On a fall Friday in Manhattan, Al Horford practiced jump shots on a side court during the Boston Celtics’ midday practice. You wouldn’t be able to tell by his understated manner, but Horford is Boston’s biggest free agent signing in recent memory. He’s centerpiece of a well-executed offseason plan which catapulted the Celtics from ascendant playoff team to Eastern Conference contender.

The four-year, $113 million deal Horford signed on the first Saturday in July represented a turning point for the franchise, a club fully rebuilt from its Paul Pierce-Kevin Garnett-Ray Allen era and finally repositioned among the league’s elite teams. A well-coached Celtics team surprised many — including maybe even themselves — with a fast-paced, turnover-creating (second most turnovers forced per game, 16.4), young and balanced team that won 48 games in 2015-2016.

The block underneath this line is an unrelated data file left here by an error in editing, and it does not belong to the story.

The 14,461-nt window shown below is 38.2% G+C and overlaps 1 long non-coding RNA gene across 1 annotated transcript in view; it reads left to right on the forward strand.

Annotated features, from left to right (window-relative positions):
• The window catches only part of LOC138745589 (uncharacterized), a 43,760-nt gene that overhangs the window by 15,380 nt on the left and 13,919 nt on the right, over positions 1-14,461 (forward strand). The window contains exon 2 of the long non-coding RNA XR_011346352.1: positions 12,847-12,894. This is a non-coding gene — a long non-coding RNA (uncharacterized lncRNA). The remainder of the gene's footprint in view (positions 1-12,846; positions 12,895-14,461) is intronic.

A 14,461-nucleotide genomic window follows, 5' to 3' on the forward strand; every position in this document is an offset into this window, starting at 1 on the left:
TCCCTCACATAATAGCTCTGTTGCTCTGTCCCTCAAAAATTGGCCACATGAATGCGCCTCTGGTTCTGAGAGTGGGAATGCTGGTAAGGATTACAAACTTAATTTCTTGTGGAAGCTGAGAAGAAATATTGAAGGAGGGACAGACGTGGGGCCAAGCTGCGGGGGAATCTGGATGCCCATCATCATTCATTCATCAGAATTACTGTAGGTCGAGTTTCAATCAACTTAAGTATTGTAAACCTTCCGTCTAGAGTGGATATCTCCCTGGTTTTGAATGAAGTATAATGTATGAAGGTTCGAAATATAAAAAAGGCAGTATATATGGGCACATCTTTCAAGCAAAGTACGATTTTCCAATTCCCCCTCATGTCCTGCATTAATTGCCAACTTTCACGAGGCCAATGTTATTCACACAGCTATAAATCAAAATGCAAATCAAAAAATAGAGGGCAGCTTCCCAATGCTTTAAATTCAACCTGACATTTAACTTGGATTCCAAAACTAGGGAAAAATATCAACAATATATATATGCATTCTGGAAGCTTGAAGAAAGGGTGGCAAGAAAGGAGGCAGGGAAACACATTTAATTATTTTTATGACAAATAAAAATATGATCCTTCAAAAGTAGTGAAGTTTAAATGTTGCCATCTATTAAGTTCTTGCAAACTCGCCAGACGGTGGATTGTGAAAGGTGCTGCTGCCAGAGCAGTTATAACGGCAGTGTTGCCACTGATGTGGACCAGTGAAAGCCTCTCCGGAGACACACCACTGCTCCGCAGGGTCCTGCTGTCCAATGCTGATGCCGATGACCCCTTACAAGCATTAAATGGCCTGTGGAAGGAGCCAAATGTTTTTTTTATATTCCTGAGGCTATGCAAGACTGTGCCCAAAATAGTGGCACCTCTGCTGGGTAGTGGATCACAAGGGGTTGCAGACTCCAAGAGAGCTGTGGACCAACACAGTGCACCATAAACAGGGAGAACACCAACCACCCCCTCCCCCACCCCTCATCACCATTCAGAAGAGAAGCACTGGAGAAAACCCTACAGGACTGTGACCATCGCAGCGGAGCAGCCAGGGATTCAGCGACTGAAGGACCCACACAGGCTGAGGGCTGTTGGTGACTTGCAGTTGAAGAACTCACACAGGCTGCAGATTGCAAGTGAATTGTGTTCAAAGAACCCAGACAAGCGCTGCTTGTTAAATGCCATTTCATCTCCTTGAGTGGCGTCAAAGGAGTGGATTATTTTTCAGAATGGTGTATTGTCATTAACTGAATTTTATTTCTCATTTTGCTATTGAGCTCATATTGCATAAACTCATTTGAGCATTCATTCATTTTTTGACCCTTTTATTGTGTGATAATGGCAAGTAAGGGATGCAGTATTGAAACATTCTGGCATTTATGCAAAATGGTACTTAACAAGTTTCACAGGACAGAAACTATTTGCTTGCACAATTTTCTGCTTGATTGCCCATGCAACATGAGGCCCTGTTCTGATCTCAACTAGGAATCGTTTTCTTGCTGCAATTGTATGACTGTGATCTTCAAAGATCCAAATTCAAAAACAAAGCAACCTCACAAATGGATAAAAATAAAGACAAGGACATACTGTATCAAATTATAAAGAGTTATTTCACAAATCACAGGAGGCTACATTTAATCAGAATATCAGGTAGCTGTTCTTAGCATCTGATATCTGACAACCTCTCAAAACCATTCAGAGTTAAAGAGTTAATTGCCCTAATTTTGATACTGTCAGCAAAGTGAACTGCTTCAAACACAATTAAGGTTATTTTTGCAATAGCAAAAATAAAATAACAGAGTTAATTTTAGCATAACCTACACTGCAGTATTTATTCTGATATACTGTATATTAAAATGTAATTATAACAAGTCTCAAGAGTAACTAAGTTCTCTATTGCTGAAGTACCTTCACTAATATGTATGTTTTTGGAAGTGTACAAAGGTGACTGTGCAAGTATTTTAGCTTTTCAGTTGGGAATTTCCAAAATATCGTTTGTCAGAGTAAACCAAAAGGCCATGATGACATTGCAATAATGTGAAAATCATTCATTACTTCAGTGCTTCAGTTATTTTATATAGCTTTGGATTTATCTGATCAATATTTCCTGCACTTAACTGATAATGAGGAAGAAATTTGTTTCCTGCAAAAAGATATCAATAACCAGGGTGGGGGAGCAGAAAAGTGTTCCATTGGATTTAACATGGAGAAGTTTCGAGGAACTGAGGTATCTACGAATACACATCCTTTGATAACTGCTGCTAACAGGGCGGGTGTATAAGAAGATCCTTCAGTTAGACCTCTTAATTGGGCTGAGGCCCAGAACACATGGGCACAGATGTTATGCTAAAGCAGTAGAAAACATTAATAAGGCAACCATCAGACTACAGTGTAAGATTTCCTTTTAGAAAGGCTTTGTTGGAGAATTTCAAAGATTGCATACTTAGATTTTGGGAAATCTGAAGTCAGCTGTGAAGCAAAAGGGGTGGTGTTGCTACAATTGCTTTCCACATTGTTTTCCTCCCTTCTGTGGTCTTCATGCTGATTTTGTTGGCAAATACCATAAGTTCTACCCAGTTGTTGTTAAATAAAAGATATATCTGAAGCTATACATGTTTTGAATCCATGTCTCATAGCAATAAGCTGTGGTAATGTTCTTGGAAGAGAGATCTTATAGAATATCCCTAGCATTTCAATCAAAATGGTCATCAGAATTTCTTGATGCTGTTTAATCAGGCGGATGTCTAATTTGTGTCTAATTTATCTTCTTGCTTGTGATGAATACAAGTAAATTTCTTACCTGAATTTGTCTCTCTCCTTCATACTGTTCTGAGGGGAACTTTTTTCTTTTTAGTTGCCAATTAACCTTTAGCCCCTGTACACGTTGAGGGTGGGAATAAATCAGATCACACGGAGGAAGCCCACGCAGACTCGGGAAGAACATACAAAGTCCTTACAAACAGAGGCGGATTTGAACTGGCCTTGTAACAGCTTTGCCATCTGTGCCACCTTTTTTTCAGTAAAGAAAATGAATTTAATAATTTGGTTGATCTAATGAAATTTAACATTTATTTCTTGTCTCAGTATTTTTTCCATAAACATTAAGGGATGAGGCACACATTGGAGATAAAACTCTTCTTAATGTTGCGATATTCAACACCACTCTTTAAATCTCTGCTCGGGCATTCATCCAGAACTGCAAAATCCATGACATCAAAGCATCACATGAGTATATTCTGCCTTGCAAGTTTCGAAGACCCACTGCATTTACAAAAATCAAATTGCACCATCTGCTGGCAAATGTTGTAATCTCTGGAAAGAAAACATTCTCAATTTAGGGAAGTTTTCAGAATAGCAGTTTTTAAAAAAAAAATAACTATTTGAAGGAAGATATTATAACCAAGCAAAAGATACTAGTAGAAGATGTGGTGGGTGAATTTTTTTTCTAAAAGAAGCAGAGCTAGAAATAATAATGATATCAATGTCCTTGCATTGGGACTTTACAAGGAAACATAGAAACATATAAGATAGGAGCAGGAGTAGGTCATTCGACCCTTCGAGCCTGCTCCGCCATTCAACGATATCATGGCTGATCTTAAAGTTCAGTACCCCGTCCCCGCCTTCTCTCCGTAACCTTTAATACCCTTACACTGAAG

Adding Horford, a 30-year-old, four-time All-Star in the prime of his career, will likely push the Celtics beyond 50 wins for the first time since the 2010-2011 season.

“We had a good team last year, but in prioritizing what we wanted to add to our team, he was a guy we really wanted to add because of the great fit with our system and how we play,” Stevens told The Comeback, “and that’s shown itself already.”

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Horford now has a training camp and a preseason under his belt, and three-and-a-half months since his big move, so he can better assess the choice he’s made.

“It’s been the right decision for me,” Horford told The Comeback. “The more and more I play together with this group, the more comfortable I get. I feel good about what we’re building.”

What Boston is building around now consists of Horford, two key trade acquisitions and a whole host of young draft picks.